Roy Moonias stands on a rise overlooking a frozen lake bathed in wintry moonlight. In the distance, the headlights of a big fuel truck appear. “It’s coming,” he shouts, holding up his phone to shoot some video.
Mr. Moonias has a professional interest in the truck’s progress: His men built the road it is travelling on. Open for only a few weeks a year, the winter road to his remote Indigenous community passes over muskeg, swamps, eskers, creeks and, finally, this lake. His crew has been striving since November to get it ready: Plowing, smoothing, flooding and clearing fallen timber until everything is just right, or as right as it can be on a road constructed of ice and snow on a foundation of muck.
Now, the road is set for its big test. Snowplows have cleared the ice on the lake, leaving a wide corridor lined by snowbanks that stretches a kilometre and a half from shore to shore. Crews have set up log posts fixed with reflectors to mark the way.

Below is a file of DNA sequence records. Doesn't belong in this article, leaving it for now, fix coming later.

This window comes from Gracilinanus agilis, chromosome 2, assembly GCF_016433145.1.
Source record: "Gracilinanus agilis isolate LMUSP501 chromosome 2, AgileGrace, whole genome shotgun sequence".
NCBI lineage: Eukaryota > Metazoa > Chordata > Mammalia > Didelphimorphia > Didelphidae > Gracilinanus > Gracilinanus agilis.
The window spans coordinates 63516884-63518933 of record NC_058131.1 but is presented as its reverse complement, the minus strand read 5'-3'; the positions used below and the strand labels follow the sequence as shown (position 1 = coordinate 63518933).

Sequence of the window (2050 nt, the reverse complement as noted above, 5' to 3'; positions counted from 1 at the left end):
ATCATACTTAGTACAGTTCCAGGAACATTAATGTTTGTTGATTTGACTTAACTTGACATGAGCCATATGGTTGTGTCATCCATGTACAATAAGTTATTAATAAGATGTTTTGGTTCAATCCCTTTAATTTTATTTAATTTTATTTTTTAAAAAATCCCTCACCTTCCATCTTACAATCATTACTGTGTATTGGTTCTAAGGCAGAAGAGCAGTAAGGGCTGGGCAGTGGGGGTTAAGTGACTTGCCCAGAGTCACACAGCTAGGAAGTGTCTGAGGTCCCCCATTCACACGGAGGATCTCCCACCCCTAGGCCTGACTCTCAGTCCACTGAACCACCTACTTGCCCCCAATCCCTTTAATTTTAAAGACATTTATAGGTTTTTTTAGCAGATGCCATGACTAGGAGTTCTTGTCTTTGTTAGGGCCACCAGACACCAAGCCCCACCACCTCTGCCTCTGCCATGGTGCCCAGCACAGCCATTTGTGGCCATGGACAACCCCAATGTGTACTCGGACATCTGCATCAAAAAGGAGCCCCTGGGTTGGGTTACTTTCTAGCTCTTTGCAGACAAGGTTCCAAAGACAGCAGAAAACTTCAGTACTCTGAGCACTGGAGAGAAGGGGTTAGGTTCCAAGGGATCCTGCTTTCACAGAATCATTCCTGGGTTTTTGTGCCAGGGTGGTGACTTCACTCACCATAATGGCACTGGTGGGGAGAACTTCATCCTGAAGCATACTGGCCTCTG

The fuel truck and another one behind it are the first fully loaded transports to get to Neskantaga this season. A couple of hours earlier, Mr. Moonias jerked the cord on his big Husqvarna chainsaw and plunged it, buzzing, into the ice at the middle of the lake.
The 36-inch bar didn’t reach water, so he knows the ice is at least three feet thick, strong enough to support even a truck with 28,000 litres of diesel on board. A sonar device has confirmed the measurement.
For the rest of this article: https://www.theglobeandmail.com/canada/article-the-thin-white-line-how-northern-ontarios-winter-roads-are-built-and/